We’re pretty confident Jena Malone will play Barbara Gordon in Batman v Superman, partly because the European magazines that have reported it are a hilarious source, and partly because Malone’s background as a second-tier hero in films like Sucker Punch and Catching Fire have primed her to lead DC films about Batgirl and her later identity, Oracle.

Batgirl, who begins in the comics as Commissioner Gordon’s fiery daughter and ends her career as the head of the Birds of Prey, is a rare superhero role with an opportunity for growth, and Jena Malone has the chops to change with her. Batgirl is, arguably, the most important character in Gotham, because she happens to play a huge role in many of DC’s changing tides. When Batman agrees to train her as his protégé, his amicable relationship with Barbara’s father suffers a huge blow, which pushes the superhero even further underground. Then, in the controversial and critically acclaimed comic The Killing Joke, Batgirl was shot through the spine by the Joker, who was looking to hurt both Batman and the Commissioner.

Introducing Batgirl into the DCU also suggests the later introduction of her friends and allies: Black Canary, several iterations of Robins and Nightwings, the Birds of Prey crew, and Cassandra Cain, a later Batgirl trained by Barbara Gordon herself. It seems unlikely that BvS would include a character like Batgirl without intending to use her role in Gotham to its full extent: as a game-changing cornerstone for several storylines. Without a Robin working alongside Batfleck, Batgirl’s introduction is the first time the cinematic hero has appeared with a sidekick since 1997’s Batman & Robin.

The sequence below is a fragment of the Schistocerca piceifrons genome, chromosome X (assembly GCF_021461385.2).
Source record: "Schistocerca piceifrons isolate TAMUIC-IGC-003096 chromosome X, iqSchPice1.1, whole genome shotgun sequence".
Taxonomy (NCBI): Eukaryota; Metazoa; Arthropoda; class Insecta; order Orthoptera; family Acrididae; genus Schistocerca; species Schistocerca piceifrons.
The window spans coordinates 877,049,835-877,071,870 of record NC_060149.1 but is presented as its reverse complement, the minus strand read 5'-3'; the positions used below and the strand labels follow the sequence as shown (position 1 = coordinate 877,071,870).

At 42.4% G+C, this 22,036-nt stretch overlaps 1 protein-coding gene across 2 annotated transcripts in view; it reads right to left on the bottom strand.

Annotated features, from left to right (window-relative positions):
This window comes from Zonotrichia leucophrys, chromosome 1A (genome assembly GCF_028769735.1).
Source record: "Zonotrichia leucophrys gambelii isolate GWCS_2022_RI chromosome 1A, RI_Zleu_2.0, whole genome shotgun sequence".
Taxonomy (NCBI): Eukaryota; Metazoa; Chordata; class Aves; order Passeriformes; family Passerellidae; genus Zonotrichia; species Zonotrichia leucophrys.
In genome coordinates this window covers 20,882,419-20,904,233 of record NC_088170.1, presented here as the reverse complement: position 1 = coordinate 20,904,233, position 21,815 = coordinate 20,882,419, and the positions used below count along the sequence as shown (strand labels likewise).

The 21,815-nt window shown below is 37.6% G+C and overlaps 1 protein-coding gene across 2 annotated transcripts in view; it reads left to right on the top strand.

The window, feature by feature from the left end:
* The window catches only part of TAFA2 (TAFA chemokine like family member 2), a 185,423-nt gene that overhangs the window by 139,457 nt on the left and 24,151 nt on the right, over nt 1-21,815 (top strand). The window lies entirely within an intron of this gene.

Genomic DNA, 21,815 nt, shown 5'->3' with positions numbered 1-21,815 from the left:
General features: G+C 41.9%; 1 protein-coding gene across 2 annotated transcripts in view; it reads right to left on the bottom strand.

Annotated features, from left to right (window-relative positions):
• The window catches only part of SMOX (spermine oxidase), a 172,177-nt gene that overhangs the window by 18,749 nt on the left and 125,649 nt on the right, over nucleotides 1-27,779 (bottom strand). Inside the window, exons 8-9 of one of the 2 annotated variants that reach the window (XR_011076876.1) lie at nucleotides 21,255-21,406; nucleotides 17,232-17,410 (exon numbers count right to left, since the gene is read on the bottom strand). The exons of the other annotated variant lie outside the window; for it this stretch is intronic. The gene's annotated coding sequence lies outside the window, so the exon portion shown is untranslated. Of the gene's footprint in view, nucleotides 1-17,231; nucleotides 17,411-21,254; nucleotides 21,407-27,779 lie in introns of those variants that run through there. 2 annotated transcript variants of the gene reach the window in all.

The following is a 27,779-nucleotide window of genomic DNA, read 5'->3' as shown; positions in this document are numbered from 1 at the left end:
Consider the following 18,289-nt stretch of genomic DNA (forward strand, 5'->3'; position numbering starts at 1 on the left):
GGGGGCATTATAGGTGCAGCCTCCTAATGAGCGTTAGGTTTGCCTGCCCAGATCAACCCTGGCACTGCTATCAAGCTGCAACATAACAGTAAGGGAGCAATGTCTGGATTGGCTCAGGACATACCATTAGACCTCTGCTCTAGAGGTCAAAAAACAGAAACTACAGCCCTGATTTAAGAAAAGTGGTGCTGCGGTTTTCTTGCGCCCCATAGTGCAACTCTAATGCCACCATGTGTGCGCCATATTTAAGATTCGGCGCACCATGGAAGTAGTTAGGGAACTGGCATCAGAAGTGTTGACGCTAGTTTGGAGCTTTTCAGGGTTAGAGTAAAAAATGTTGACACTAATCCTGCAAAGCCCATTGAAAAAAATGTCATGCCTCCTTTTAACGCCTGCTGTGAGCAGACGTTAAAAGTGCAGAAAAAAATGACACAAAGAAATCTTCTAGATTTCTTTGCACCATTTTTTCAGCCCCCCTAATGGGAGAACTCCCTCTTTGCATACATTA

Batgirl is yet another sign that DC is in it for the long haul with its films, as her story spins off from the Justice League, following her efforts to take down smaller-scale crimes in Gotham alongside chaotic-good characters like Black Canary and Spoiler. If Jena Malone gives a memorable performance in BvS, she may lead a JV team of superheroes in the DCU, which will allow the company to keep some of its characters young and complex (as opposed to their very strict and morally unambiguous Justice League sticks-in-the-mud).

In the comics, Batgirl is much more likely to use humor and feel conflicted about other characters’ intentions. In her current, contemporary run, the character works as a computer science student and app programmer while fighting criminals in Burnside, Gotham’s version of Brooklyn. Even if Malone can’t quite pull off her own series of films, she could most certainly helm a live Birds of Prey reboot, or a Jessica Jones-style dark series of her own. As always, DC appears to be throwing ideas at the wall in order to compete with Marvel’s ingenuity. In the case of Batgirl, however, they may have finally stumbled upon a character who can give them what they want: an expanded, likable universe full of characters whom we genuinely want to follow.